Investors raised their cash balance to the highest in a year in December as they prepared for a jittery 2012 with growing concerns over the euro zone debt crisis, although some dipped back into cheap equities, Reuters polls showed on Monday.
The surveys of 56 leading investment houses in the United States, continental Europe, Britain and Japan showed a typical balanced portfolio held 6.6 percent of its assets in cash, its highest since at least December 2010, from 6.4 percent last month.
The polls also showed exposure to stocks rose to 51.3 percent, the highest since July, from 50.6 percent, led by U.S. and Japanese investors.
Bonds fell to 34.3 percent from 35.3 percent, the lowest since March.
"Despite the more lackluster prospects for economic growth next year, we are positive on the longer-term prospects for equities, reflecting low valuations and the relatively strong financial positions of many companies," said Alec Letchfield, Chief Investment Officer, Wealth at HSBC Asset Management.
"However, further volatility is likely and downside risks remain in the event of another escalation of the euro zone crisis."
Within equities, Britain and emerging Asia gained in popularity, while allocation to North America and euro zone stocks fell.
The global equity market, measured by MSCI, is winding down a volatile 2011 with a year-to-date loss of more than 12 percent, which has lowered valuations across the board.
"There are compelling valuations in the U.S. stock market," said Steve Bleiberg, president and chief investment officer of Legg Mason Global Asset Allocation.
"Look at all thee asset classes and you'll see that bonds aren't yielding very much while the valuation and dividend yields on stocks are hard to pass up."
In their fixed income portfolios, investors cut allocation to government debt to 51.3 percent — its lowest in at least a year — and increased exposure to high yield bonds to 14.7 percent.
US ECONOMY IMPROVING
U.S. money managers rebuilt their equity holdings in December to the highest this year on signs of a strengthening U.S. economy. The poll Of 12 fund managers showed firms boosting their equity allocations for the second month in a row to an average of 66.8 percent.
Continental European funds increased cash holdings to their highest level in 2011 while they cut bond holdings as they sought to protect their portfolios from risks including sovereign defaults and a euro zone break-up.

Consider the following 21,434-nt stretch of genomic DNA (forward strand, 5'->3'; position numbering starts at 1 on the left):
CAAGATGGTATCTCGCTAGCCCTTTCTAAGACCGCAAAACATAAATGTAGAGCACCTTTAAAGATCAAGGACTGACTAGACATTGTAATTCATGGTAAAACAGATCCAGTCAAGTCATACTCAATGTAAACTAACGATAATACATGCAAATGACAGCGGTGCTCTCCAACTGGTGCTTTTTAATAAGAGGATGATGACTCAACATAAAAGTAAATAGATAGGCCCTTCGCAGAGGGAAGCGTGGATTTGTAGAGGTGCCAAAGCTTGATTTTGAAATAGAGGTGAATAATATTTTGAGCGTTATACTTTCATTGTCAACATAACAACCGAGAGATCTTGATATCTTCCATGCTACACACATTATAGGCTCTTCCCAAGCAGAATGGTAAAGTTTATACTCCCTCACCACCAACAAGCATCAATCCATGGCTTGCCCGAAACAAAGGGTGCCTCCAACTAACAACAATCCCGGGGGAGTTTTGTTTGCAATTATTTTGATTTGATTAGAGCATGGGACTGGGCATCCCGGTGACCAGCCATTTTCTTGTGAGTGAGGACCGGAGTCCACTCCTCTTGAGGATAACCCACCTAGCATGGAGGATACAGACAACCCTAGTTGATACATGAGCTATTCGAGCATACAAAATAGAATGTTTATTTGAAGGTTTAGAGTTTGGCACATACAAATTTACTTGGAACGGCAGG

The survey of 17 Europe-based asset management firms outside Britain showed a typical balanced portfolio held 10.5 percent of its assets in cash, up from 9.9 percent in November and nearly double the level seen in December 2010.
They left equity weightings at 44.0 percent, unchanged from November -- which was the highest level since July.
Japanese fund managers raised their global stock weighting for the first time in three months and cut their bond allocation as upbeat U.S. data and European steps towards resolving the region's debt crisis lifted risk appetite.
The poll of 12 Japan-based institutional investors showed their average equity weighting rose to 45.6 percent from 44.7 percent in the previous month, moving back towards a nine-month high of 47.1 percent hit in September.
British fund managers raised cash allocations and cut exposure to stocks as an investor flight to safety gathered pace due to the escalating European debt crisis.
A survey of 15 investment managers showed average cash allocations in global balanced portfolios jumped more than 1 percentage point to 10.4 percent in December, the highest level for more than a year.
Reuters also issued two similar polls from China and Italy, neither of which was included in the global calculations.
Italian fund managers were slightly overweight cash and have trimmed back bond allocations. The survey of 13 Italy-based asset management firms showed cash exposure inched up on average to 9.4 from 9.1 percent in a typical balanced portfolio.
Chinese fund managers raised their suggested equity weightings for the third month in a row, betting on a rebound that could be triggered by looser monetary policy.
The average recommended stock weighting over the next three months rose to 84.4 percent from last month's 83.6 percent, according to the poll of eight China-based fund managers.
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